“The United States is experiencing a level of wealth inequality not seen since the original Gilded Age. This yawning gap between rich and poor has unfolded right out in the open, in full public view and with the support of both political parties.
A malignant class of modern robber barons has amassed unthinkably large fortunes. These wealthy have catastrophically impacted our politics. They have weaponized their wealth to co-opt, corrupt, and choke off representative democracy. They have purchased members of Congress and justices of the Supreme Court. They have manipulated their newfound political power to amass ever-larger fortunes.”
More from Lord:
“In well-functioning democracies, tax systems serve as a firewall against undue wealth accumulation. By that yardstick, our contemporary US tax system has failed spectacularly….Our nation’s current tax practices allow and even encourage obscene fortunes to metastasize while saddling working people with all the costs of that metastasizing.”
Lord along with the Patriotic Millionaires propose new legislation, called the Oligarch Act (Oppose Limitless Inequality Growth and Reverse Community Harms). It is being brought forward by Rep. Barbara Lee (D-CA) and Summer Lee (D-PA). The Lees have developed a graduated wealth tax tied directly to the highest wealth in America. The Oligarch Act propose a set of tax rates that escalate as a taxpayer’s wealth escalates:
A 2% annual tax on wealth between 1,000 and 10,000 times the median household wealth.
A 4% tax on wealth between 10,000 and 100,000 times the median household wealth.
A 6% tax on wealth between 100,000 and 1,000,000 times the median household wealth.
An 8% tax on wealth exceeding 1,000,000 times the median household wealth.
Per the US Census Bureau, the median household wealth in 2021 was $166,900. So the first tier 2% wealth tax would kick in at $166,900,000, and so on.
This would affect only very high levels of household wealth. To put that in perspective, according to the Federal Reserve, the wealth level that puts you into the top 0.1% of households in 2019 Q3 was $38,233,372. So if enacted, this Act would touch a really small number of outrageously wealthy households. Also, their taxable amount would be peanuts by their own standards.
The legislation would also require at least a 30% IRS audit rate on households affected by the new wealth tax. One recent estimate indicated that the richest Americans dodge taxes on more than 20% of their earnings, costing the federal government around $175 billion in revenue each year.
The immediate argument is that this tax will never pass as long as the filibuster is intact. And here’s how the work of both authors comes together. We see the “it will never pass” objection from journalists and pundits who try to appear savvy in the ways of DC. On any cable news show, someone is sure to jump up to say it.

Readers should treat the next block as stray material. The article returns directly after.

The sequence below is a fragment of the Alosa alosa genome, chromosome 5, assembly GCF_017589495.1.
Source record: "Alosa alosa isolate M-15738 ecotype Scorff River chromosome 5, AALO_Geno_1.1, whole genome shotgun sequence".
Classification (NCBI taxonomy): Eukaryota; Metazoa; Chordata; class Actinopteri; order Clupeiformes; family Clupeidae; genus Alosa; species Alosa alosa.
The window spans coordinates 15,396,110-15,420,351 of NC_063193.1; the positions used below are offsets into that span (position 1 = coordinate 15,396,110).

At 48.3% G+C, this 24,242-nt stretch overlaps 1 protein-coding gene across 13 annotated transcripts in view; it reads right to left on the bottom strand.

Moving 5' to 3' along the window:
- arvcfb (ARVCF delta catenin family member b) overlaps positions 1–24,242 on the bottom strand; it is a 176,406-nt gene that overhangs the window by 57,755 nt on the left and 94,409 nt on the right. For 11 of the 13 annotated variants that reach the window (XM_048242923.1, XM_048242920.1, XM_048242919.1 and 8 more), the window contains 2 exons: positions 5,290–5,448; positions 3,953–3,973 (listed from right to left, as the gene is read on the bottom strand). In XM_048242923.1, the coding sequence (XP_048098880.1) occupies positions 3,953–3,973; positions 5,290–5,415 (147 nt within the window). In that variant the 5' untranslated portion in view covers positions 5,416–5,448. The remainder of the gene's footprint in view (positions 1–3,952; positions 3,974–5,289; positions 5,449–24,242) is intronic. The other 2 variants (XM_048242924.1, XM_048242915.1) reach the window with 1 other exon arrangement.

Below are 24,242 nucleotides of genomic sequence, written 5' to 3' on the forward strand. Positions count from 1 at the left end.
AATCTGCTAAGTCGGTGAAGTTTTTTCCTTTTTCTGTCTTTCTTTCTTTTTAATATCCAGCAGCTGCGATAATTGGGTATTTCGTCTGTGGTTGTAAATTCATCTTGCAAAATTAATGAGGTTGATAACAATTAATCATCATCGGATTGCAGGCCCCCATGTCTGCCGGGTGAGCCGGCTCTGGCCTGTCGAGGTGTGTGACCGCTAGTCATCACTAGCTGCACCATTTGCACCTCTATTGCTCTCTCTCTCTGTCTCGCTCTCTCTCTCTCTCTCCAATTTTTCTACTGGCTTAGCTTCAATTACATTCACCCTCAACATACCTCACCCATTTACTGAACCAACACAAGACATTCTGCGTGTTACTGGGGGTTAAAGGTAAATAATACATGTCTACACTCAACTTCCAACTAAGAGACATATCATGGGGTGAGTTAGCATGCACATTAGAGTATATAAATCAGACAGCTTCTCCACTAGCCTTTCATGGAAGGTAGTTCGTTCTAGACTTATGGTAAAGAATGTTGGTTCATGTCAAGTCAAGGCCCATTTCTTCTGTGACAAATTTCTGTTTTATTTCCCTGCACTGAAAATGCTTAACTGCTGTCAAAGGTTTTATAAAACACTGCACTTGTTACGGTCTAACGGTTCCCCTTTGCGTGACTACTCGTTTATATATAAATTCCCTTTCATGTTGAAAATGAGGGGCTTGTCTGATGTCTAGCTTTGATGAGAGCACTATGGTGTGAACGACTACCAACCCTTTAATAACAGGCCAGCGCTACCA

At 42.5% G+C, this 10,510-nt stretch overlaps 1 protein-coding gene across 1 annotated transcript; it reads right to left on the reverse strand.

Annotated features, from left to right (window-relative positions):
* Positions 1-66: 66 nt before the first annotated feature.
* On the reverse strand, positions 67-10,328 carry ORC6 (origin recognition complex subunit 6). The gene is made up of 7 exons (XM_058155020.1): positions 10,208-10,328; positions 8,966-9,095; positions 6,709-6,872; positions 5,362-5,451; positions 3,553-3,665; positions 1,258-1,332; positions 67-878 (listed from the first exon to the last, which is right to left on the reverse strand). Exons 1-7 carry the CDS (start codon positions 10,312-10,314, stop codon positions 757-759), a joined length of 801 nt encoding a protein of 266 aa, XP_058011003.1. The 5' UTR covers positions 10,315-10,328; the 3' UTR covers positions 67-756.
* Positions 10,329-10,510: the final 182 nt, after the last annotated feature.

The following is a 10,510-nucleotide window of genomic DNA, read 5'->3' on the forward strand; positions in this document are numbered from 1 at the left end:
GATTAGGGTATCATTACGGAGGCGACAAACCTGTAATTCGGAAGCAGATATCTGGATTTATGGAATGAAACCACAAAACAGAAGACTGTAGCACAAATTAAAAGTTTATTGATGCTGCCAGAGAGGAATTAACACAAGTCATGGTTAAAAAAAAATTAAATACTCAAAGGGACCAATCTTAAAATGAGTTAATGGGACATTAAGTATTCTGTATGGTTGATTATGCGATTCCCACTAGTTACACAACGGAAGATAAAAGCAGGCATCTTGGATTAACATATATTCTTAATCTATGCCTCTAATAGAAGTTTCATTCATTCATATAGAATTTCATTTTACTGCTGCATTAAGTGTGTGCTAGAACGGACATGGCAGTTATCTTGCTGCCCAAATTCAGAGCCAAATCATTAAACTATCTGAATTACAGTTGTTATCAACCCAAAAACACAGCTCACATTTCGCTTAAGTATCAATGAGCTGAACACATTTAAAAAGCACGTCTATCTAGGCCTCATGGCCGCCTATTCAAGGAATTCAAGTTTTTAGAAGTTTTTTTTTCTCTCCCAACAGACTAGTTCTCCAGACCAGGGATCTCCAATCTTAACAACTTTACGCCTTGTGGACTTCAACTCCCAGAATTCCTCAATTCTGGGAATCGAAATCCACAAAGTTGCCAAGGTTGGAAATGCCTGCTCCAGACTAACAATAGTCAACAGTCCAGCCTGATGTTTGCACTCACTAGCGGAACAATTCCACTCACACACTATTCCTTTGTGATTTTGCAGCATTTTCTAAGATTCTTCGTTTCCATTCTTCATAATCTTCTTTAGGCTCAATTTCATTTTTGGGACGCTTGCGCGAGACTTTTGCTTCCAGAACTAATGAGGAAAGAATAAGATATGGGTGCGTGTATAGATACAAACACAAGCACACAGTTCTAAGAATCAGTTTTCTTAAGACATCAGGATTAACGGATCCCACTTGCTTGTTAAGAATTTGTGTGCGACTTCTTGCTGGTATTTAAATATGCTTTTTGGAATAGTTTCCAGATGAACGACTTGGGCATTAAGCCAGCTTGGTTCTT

The paradox is that if you look at the Congressional Record and flip to the special orders section and extensions of remarks, you’ll notice they’re filled with speeches and statements on behalf of recently introduced bills which the sponsors know will never pass as written. So why do they do it?
Because the point of introducing a bill is not just to pass it in the current session of Congress. It never has been. There is a tradition going back to the earliest days of Congress of introducing bills to make arguments and advance debate. Many famous members of Congress (think Ted Kennedy, Thaddeus Stevens, John Quincy Adams) sponsored or backed multiple bills they knew were not going to become laws.
They did it because they knew that debates over bills that will become laws don’t occur in a vacuum. They happen in the greater context of the debate in Congress over issues which are influenced by every other bill under consideration. And of course, you’ve gotta start somewhere.
Jumping to the conclusion “it will never pass” isn’t being savvy, it’s a sign you’ve missed the point. And it’s a sign of the vapidity of so many journalists and pundits that it’s the first thing out if their mouths. It’s never a good idea to take cues from the stuffed shirts on Fox, CNN and Meet The Press.
This graduated wealth tax is a good start and sets a precedent: There is an amount of wealth that is ruinous to democracy. Taxing it is a necessary condition for preserving democratic governance.
It is true that Congress, as it is presently constructed, will not pass this, or other badly needed legislation. A genuine revolution in thinking will be required. Both Wesley Lowery and Bob Love point us toward fresh thinking about how we start dealing with what we consider to be intractable problems.
Wrongo still has hope for the younger generations who are suffering the consequences of all this government sanctioned selfishness.
Hatch Chili festival, Hatch, NM – September 2023 photo by Eddie Gomez
“If we weren’t all crazy, we’d all…go…insane…” – RIP Jimmy Buffett
Wrongo was sad to learn that singer-songwriter Jimmy Buffett died on Labor Day weekend. Wrongo isn’t a Parrothead, yet like most people, he will sing along whenever “Come Monday”, “Margaritaville”, or “Son of a Son of a Sailor” pops up on the car radio.
Labor Day kind of means the end of summer, and back to school for kids and their parents. Having Monday off is great. But what exactly are we celebrating? One answer is that knowledge workers have won the tug-of-war over work from home (WFH).
The NYT’s Sunday Business section has an article “All That Empty Office Space Belongs to Someone”. They ask the question: “What happens if the nearly 100 million square feet of workplace real estate stays empty”? They’re only talking about NYC real estate. The article quotes a real estate executive Eric Gural, whose family company, GFP Real Estate, owns and manages more than 55 properties and 13 million square feet, or about 2% of the city’s office real estate, about what happens next:
“Rents will be lower. Occupancy will be lower. We won’t be as profitable. The worst part about that is that it might affect some of the philanthropy we do.”